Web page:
Remember when I said my dreams outweighed my budget, let’s talk about my master closet. So in my home, I have 2 walk-in closets in my master suite. I badly wanted to have the bigger one designed. The first quote was $5000 for one section of the closet. I quickly went to Target and bought cube storage for $600 and arranged my closet. I’ll most likely get them professionally done within the next year but for the time being I needed something to get my life together.

I still love my backyard. It is my peaceful place. I haven’t designed it yet because it costs $17,000 for my dream design and I’m trying to figure out how to have cheaper dreams.

However, Ace and I have been absolutely loving our home and still creating it to be what we would love. Yes, Ace is my dog.

The space is perfect for me and perfect for a resale in the next 4 years. I plan to stay a minimum of 5 years and maximum of 10 years. Cheers to Year One!

5 Tips for Starting Your Home Search

In today’s real estate market, with low inventory dominating the conversation in many areas of the country, it can often be frustrating to be a first-time homebuyer if you aren’t prepared.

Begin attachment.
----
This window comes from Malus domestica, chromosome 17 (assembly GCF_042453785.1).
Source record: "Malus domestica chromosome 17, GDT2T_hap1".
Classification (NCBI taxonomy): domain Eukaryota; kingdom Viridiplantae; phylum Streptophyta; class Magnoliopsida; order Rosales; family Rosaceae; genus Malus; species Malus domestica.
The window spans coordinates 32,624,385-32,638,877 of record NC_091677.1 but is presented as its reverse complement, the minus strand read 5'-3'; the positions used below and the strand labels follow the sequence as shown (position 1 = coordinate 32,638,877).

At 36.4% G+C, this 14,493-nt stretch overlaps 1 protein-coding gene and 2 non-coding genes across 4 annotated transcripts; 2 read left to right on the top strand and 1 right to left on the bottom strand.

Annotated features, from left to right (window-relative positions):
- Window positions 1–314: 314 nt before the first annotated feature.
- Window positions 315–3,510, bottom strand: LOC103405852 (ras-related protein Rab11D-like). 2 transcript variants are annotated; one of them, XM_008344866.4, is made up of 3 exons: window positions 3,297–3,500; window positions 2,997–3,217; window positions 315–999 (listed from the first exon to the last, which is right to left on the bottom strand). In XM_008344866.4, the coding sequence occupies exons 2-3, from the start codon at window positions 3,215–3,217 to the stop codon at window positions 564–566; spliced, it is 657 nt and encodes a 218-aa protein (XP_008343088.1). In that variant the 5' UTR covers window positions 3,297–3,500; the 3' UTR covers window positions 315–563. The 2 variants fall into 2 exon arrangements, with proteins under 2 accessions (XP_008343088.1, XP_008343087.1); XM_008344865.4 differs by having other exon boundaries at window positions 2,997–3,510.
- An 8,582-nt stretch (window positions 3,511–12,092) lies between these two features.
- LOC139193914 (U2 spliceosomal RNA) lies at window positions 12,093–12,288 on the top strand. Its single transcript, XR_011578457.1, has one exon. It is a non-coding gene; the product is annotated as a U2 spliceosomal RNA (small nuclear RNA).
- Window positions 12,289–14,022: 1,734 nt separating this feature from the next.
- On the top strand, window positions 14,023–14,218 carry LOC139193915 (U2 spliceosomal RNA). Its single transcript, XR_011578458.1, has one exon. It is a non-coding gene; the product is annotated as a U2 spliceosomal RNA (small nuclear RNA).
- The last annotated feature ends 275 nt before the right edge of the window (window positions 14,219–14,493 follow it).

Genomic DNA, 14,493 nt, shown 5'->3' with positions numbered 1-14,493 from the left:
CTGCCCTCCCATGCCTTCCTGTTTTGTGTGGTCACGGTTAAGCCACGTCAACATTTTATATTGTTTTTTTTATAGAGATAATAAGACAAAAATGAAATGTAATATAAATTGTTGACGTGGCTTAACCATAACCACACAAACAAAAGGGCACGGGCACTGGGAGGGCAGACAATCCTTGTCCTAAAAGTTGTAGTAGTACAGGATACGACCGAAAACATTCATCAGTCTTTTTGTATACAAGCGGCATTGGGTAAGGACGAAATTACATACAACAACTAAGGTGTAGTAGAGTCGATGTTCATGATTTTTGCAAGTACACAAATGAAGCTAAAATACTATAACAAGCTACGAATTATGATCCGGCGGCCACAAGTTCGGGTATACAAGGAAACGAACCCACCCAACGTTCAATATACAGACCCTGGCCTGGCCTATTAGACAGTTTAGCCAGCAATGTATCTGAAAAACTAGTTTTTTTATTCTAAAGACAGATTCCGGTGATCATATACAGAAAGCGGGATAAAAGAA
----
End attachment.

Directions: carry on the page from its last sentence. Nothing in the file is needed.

In a recent realtor.com article entitled, “How to Find Your Dream Home—Without Losing Your Mind,” the author highlights some steps that first-time homebuyers can take to help carry their excitement of buying a home throughout the whole process.

1. Get Pre-Approved for a Mortgage Before You Start Your Search

One way to show you are serious about buying your dream home is to get pre-qualified or pre-approved for a mortgage before starting your search. Even if you are in a market that is not as competitive, understanding your budget will give you the confidence of knowing whether or not your dream home is within your reach.

This step will also help you narrow your search based on your budget and won’t leave you disappointed if the home you tour, and love, ends up being outside your budget!

2. Know the Difference Between Your ‘Must-Haves’ and ‘Would-Like-To-Haves’

Do you really need that farmhouse sink in the kitchen to be happy with your home choice? Would a two-car garage be a convenience or a necessity? Could the ‘man cave’ of your dreams be a future renovation project instead of a make-or-break right now?

Before you start your search, list all the features of a home you would like and then qualify them as ‘must-haves’, ‘should-haves’, or ‘absolute-wish list’ items. This will help keep you focused on what’s most important.